Ted Kramer's wife leaves her husband, allowing for a lost bond to be rediscovered between Ted and his son, Billy. But a heated custody battle ensues over the divorced couple's son, deepening the wounds left by the separation.
An elderly Jewish widow living in Atlanta can no longer drive. Her son insists she allow him to hire a driver, which in the 1950s meant a black man. She resists any change in her life but, Hoke, the driver is hired by her son. She refuses to allow him to drive her anywhere at first, but Hoke slowly wins her over with his native good graces. The movie is directly taken from a stage play and does show it. It covers over twenty years of the pair's life together as they slowly build a relationship that transcends their differences. Written by
John Vogel <firstname.lastname@example.org>
In the scene where Miss Daisy gives Hoke a writing book as a gift she mentions to Hoke that she taught Mayor Hartsfield out of the same book. This is a reference to William Hartsfield (1890-1971) who was a six term mayor of Altanta from 1937-1961. See more »
Just after Hoke comes to Miss Daisy's and is trying to stay busy, he is working outside in her zinnia bed. Miss Daisy bangs on the upstairs window to get him to stop. The window has Plexiglass in it, and doesn't make the sound that single-pane window glass of the period would have if someone banged on it with their knuckles. See more »
[on the phone, trying to get a ride to her hair appointment]
Well, I need you now, I have to be at the beauty parlor in half an hour... no, I most certainly did NOT know you have to call a minimum of three hours ahead! I don't know why you call yourselves a taxicab company if you can't provide taxicabs!
[in the other room, polishing a table]
Why don't you call your son down at the mill? He'll send somebody for you.
That won't be necessary... I'll just cancel the appointment and fix my own hair!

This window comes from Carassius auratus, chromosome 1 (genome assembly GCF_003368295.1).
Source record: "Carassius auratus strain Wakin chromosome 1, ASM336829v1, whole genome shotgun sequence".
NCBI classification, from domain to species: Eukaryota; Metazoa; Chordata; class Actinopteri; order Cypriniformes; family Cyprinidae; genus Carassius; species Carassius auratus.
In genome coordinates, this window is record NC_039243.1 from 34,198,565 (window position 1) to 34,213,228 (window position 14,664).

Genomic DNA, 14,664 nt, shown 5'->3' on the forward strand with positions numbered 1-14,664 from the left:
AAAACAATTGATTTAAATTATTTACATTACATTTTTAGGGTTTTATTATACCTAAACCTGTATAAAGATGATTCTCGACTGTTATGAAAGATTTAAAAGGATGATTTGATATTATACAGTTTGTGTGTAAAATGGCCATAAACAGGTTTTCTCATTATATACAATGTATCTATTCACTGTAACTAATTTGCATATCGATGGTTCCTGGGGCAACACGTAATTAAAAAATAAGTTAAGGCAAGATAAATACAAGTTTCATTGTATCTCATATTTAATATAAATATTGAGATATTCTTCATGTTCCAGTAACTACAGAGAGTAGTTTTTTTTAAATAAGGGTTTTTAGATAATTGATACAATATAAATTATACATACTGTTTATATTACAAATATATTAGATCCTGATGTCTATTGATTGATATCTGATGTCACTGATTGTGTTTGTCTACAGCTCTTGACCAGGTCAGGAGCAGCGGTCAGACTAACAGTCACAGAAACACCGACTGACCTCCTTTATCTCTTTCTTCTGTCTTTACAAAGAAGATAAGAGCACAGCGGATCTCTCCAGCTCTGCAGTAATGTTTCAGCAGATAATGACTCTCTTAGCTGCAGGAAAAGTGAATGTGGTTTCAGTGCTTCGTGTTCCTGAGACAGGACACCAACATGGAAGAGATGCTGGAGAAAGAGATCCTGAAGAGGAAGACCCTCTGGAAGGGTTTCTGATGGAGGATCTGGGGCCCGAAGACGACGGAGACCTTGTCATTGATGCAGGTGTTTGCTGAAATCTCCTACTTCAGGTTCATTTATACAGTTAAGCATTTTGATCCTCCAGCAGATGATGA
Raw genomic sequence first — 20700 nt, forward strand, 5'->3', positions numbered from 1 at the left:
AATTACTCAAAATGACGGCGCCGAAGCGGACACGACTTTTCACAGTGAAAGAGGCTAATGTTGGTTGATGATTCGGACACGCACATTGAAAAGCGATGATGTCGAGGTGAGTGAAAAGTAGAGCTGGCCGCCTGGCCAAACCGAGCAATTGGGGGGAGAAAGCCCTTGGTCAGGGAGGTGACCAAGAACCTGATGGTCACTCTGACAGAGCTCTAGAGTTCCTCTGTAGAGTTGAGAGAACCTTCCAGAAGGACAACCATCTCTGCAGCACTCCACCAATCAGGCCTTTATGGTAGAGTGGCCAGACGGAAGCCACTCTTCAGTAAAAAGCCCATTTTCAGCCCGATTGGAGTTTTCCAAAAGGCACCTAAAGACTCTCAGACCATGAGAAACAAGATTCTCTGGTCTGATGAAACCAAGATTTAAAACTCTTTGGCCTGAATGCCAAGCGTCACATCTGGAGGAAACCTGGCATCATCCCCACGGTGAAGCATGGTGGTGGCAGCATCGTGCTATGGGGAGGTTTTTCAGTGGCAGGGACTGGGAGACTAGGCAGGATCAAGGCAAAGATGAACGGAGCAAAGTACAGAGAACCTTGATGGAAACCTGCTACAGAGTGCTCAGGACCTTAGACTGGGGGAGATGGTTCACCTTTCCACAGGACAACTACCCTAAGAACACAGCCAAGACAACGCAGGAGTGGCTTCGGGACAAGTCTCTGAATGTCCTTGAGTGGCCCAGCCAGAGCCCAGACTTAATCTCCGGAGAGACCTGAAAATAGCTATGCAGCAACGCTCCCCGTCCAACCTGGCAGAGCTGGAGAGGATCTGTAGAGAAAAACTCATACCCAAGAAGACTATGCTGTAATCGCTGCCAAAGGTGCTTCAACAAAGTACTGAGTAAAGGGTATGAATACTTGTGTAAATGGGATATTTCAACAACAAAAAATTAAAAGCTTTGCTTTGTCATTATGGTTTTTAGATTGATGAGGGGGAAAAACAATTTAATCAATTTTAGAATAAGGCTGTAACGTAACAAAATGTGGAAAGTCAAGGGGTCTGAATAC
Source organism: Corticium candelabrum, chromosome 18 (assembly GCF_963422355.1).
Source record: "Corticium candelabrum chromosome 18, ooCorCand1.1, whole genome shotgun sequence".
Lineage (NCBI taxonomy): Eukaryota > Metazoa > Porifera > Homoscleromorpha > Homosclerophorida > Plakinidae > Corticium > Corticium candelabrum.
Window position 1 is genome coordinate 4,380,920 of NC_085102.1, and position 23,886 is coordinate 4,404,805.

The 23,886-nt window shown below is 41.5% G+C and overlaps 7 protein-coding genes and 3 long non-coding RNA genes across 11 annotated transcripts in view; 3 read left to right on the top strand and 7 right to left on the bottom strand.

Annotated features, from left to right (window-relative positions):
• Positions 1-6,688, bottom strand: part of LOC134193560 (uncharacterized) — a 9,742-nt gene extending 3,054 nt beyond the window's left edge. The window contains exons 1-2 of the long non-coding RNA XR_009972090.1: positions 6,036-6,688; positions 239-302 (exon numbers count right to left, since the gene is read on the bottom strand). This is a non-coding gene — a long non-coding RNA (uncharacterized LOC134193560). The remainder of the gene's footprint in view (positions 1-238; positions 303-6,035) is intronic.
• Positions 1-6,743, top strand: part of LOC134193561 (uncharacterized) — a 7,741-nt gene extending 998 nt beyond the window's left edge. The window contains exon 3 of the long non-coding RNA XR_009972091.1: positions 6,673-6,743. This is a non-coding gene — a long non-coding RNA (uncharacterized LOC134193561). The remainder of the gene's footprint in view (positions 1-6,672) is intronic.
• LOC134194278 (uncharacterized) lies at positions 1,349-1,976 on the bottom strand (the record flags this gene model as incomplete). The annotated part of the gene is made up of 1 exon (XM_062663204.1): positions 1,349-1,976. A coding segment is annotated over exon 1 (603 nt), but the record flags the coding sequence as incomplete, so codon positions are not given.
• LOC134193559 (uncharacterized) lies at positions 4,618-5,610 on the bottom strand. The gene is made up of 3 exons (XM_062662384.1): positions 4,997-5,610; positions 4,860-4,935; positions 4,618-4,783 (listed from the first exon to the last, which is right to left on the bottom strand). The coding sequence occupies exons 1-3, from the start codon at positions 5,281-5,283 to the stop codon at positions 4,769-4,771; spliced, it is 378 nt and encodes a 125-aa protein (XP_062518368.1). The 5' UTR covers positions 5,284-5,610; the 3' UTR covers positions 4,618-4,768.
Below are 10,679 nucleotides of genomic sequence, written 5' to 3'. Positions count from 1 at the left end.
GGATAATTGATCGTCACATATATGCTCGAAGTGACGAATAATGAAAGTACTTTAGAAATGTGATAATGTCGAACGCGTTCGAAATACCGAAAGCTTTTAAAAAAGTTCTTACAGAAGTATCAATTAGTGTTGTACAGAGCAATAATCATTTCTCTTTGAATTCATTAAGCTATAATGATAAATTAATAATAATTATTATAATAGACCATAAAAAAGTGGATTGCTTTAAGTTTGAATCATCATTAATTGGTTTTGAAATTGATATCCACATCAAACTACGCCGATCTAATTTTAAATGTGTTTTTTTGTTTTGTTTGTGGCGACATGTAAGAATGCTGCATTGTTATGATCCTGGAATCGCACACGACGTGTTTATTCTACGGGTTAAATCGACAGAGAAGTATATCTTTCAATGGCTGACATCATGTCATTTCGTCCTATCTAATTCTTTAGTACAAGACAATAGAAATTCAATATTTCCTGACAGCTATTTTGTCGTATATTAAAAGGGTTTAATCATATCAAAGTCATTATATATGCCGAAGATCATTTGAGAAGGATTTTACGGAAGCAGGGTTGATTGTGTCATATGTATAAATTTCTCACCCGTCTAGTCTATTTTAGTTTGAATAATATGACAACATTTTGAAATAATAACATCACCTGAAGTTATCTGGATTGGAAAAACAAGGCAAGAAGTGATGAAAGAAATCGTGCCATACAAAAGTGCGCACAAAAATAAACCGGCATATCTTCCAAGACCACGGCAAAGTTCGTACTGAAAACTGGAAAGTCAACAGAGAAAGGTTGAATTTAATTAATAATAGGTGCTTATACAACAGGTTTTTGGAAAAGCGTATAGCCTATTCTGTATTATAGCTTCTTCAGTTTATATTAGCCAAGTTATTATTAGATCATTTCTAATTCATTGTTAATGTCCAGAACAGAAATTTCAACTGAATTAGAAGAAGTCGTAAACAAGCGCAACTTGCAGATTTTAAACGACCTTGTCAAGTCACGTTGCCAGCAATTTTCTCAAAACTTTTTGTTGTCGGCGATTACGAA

See more »
Driving Miss Daisy is an unusual film. Although it's really more of an extended pair of entwined character portraits--spanning a quarter of a century--it has all of the narrative focus and tightness of a more traditionally structured mystery plot.
The character portraits are of Daisy Werthan (Jessica Tandy) and Hoke Colburn (Morgan Freeman). The film is set in suburbs of Atlanta and begins in the late 1940s or early 1950s. Daisy is wealthy, but she wasn't born that way. Her son, Boolie (Dan Aykroyd) runs the successful family business--a large textile factory. At the beginning of the film, we see Miss Daisy, who is already around 60 years old or so, have a driving mishap--she has the car in the wrong gear and runs off of her driveway, almost completely backing over a 10 foot drop to the neighbor's driveway, at about 20 miles an hour. This naturally concerns Boolie, and when Daisy has a problem finding a company that is willing to insure her after the accident, Boolie hires Hoke--also rapidly approaching "elderly"--as her driver, against her protests. She doesn't want a driver. She doesn't want someone else in her house. She doesn't want to be treated as if she's incapable. Driving Miss Daisy is an exploration of Hoke and Daisy's relationship, all the way into the early 1970s.
Alfred Uhry adapted the script from a play he wrote by the same name that was first produced Off-Broadway. Although the play began in a small theater, it had good reviews and good word of mouth, necessitating a move to a larger theater. Uhry eventually won a Pulitzer Prize for his work. He has said that that Driving Miss Daisy was semi-biographical about his grandmother and her driver.